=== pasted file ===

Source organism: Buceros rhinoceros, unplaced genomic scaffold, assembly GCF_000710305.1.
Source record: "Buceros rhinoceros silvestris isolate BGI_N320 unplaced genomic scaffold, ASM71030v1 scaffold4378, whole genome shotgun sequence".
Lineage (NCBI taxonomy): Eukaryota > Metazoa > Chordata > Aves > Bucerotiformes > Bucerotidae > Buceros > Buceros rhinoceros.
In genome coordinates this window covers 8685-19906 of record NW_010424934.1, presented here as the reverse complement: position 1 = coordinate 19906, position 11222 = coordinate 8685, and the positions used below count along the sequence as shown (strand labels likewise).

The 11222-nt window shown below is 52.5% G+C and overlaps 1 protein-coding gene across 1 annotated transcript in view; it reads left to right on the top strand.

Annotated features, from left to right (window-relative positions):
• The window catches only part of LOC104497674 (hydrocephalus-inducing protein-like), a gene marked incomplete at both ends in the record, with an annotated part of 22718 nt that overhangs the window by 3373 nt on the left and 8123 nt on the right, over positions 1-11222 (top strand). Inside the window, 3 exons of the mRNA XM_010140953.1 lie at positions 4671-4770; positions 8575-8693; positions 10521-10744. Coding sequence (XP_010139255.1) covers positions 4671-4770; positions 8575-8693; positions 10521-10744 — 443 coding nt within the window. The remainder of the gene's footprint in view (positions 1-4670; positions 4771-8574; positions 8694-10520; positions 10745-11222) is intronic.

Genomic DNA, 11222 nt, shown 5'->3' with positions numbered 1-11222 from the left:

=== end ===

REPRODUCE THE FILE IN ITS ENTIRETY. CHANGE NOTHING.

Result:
Source organism: Buceros rhinoceros, unplaced genomic scaffold, assembly GCF_000710305.1.
Source record: "Buceros rhinoceros silvestris isolate BGI_N320 unplaced genomic scaffold, ASM71030v1 scaffold4378, whole genome shotgun sequence".
Lineage (NCBI taxonomy): Eukaryota > Metazoa > Chordata > Aves > Bucerotiformes > Bucerotidae > Buceros > Buceros rhinoceros.
In genome coordinates this window covers 8685-19906 of record NW_010424934.1, presented here as the reverse complement: position 1 = coordinate 19906, position 11222 = coordinate 8685, and the positions used below count along the sequence as shown (strand labels likewise).

The 11222-nt window shown below is 52.5% G+C and overlaps 1 protein-coding gene across 1 annotated transcript in view; it reads left to right on the top strand.

Annotated features, from left to right (window-relative positions):
• The window catches only part of LOC104497674 (hydrocephalus-inducing protein-like), a gene marked incomplete at both ends in the record, with an annotated part of 22718 nt that overhangs the window by 3373 nt on the left and 8123 nt on the right, over positions 1-11222 (top strand). Inside the window, 3 exons of the mRNA XM_010140953.1 lie at positions 4671-4770; positions 8575-8693; positions 10521-10744. Coding sequence (XP_010139255.1) covers positions 4671-4770; positions 8575-8693; positions 10521-10744 — 443 coding nt within the window. The remainder of the gene's footprint in view (positions 1-4670; positions 4771-8574; positions 8694-10520; positions 10745-11222) is intronic.

Genomic DNA, 11222 nt, shown 5'->3' with positions numbered 1-11222 from the left: